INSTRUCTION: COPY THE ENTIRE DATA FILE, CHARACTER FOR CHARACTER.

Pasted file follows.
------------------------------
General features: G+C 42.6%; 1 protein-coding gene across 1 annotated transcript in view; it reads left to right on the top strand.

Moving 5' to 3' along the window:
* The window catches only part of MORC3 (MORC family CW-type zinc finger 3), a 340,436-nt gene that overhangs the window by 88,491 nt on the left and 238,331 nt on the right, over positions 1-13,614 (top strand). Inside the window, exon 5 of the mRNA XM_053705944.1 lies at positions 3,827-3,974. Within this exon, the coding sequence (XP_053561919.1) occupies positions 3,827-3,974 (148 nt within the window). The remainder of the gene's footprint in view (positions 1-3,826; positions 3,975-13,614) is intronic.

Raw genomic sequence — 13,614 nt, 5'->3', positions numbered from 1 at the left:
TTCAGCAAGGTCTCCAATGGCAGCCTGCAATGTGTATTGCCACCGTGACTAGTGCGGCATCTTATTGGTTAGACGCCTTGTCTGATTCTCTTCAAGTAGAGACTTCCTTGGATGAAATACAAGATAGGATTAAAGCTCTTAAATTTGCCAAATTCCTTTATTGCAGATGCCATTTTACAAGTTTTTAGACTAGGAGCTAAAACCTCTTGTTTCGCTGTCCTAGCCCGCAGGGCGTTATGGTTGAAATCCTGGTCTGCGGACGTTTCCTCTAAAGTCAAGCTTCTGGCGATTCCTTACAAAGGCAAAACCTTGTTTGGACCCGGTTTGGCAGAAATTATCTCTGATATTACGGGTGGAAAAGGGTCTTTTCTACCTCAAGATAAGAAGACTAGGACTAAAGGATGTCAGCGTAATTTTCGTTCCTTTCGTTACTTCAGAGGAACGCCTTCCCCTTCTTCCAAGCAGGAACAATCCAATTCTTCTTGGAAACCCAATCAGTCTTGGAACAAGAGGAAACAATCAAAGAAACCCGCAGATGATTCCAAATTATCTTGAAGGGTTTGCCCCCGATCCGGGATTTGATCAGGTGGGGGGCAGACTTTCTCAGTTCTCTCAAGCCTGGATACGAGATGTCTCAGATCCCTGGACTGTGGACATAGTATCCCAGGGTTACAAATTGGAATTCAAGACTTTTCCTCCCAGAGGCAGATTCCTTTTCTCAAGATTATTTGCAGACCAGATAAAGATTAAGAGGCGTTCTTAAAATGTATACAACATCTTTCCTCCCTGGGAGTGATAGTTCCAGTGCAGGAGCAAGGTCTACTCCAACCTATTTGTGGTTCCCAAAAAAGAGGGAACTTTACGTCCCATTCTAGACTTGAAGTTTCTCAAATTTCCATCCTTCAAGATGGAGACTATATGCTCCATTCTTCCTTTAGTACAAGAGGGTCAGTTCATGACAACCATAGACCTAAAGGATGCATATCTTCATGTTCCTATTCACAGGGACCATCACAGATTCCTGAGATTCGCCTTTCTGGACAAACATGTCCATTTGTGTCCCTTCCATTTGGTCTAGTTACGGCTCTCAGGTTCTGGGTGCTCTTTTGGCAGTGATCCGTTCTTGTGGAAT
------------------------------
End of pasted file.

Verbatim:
General features: G+C 42.6%; 1 protein-coding gene across 1 annotated transcript in view; it reads left to right on the top strand.

Moving 5' to 3' along the window:
* The window catches only part of MORC3 (MORC family CW-type zinc finger 3), a 340,436-nt gene that overhangs the window by 88,491 nt on the left and 238,331 nt on the right, over positions 1-13,614 (top strand). Inside the window, exon 5 of the mRNA XM_053705944.1 lies at positions 3,827-3,974. Within this exon, the coding sequence (XP_053561919.1) occupies positions 3,827-3,974 (148 nt within the window). The remainder of the gene's footprint in view (positions 1-3,826; positions 3,975-13,614) is intronic.

Raw genomic sequence — 13,614 nt, 5'->3', positions numbered from 1 at the left:
TTCAGCAAGGTCTCCAATGGCAGCCTGCAATGTGTATTGCCACCGTGACTAGTGCGGCATCTTATTGGTTAGACGCCTTGTCTGATTCTCTTCAAGTAGAGACTTCCTTGGATGAAATACAAGATAGGATTAAAGCTCTTAAATTTGCCAAATTCCTTTATTGCAGATGCCATTTTACAAGTTTTTAGACTAGGAGCTAAAACCTCTTGTTTCGCTGTCCTAGCCCGCAGGGCGTTATGGTTGAAATCCTGGTCTGCGGACGTTTCCTCTAAAGTCAAGCTTCTGGCGATTCCTTACAAAGGCAAAACCTTGTTTGGACCCGGTTTGGCAGAAATTATCTCTGATATTACGGGTGGAAAAGGGTCTTTTCTACCTCAAGATAAGAAGACTAGGACTAAAGGATGTCAGCGTAATTTTCGTTCCTTTCGTTACTTCAGAGGAACGCCTTCCCCTTCTTCCAAGCAGGAACAATCCAATTCTTCTTGGAAACCCAATCAGTCTTGGAACAAGAGGAAACAATCAAAGAAACCCGCAGATGATTCCAAATTATCTTGAAGGGTTTGCCCCCGATCCGGGATTTGATCAGGTGGGGGGCAGACTTTCTCAGTTCTCTCAAGCCTGGATACGAGATGTCTCAGATCCCTGGACTGTGGACATAGTATCCCAGGGTTACAAATTGGAATTCAAGACTTTTCCTCCCAGAGGCAGATTCCTTTTCTCAAGATTATTTGCAGACCAGATAAAGATTAAGAGGCGTTCTTAAAATGTATACAACATCTTTCCTCCCTGGGAGTGATAGTTCCAGTGCAGGAGCAAGGTCTACTCCAACCTATTTGTGGTTCCCAAAAAAGAGGGAACTTTACGTCCCATTCTAGACTTGAAGTTTCTCAAATTTCCATCCTTCAAGATGGAGACTATATGCTCCATTCTTCCTTTAGTACAAGAGGGTCAGTTCATGACAACCATAGACCTAAAGGATGCATATCTTCATGTTCCTATTCACAGGGACCATCACAGATTCCTGAGATTCGCCTTTCTGGACAAACATGTCCATTTGTGTCCCTTCCATTTGGTCTAGTTACGGCTCTCAGGTTCTGGGTGCTCTTTTGGCAGTGATCCGTTCTTGTGGAAT